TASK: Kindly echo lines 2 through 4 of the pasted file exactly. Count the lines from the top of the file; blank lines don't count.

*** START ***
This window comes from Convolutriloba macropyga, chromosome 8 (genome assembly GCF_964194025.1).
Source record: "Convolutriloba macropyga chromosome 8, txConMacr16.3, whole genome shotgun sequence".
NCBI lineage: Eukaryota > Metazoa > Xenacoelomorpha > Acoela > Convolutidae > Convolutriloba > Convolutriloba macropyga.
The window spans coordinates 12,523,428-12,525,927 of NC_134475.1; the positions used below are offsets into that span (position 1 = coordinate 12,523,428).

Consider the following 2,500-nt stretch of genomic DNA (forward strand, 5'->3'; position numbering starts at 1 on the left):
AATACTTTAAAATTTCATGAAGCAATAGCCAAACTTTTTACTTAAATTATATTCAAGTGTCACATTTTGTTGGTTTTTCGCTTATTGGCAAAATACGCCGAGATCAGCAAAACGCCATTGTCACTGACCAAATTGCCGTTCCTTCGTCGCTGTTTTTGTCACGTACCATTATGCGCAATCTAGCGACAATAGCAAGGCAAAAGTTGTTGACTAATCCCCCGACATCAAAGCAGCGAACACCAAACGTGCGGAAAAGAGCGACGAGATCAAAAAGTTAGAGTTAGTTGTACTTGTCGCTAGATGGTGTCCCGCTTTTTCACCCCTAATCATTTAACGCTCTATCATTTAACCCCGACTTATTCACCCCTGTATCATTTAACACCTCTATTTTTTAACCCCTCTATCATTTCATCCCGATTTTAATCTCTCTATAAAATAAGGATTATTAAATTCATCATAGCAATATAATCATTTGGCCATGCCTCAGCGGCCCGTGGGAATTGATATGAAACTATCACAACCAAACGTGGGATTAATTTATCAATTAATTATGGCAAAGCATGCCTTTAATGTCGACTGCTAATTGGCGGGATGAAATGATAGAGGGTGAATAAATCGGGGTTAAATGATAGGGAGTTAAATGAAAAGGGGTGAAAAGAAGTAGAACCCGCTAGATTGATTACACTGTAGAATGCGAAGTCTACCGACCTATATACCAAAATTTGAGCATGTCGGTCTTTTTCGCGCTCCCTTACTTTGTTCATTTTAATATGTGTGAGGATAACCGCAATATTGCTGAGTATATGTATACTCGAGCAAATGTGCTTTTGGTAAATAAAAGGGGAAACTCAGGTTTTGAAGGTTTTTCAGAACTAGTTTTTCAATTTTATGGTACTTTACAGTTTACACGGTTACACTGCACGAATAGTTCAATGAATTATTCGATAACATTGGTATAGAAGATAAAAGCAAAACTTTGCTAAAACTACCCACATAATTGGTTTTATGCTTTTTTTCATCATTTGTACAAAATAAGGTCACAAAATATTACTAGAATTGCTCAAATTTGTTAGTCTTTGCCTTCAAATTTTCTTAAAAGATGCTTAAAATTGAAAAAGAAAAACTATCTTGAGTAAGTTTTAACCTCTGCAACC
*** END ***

Source record: "Convolutriloba macropyga chromosome 8, txConMacr16.3, whole genome shotgun sequence".
NCBI lineage: Eukaryota > Metazoa > Xenacoelomorpha > Acoela > Convolutidae > Convolutriloba > Convolutriloba macropyga.
The window spans coordinates 12,523,428-12,525,927 of NC_134475.1; the positions used below are offsets into that span (position 1 = coordinate 12,523,428).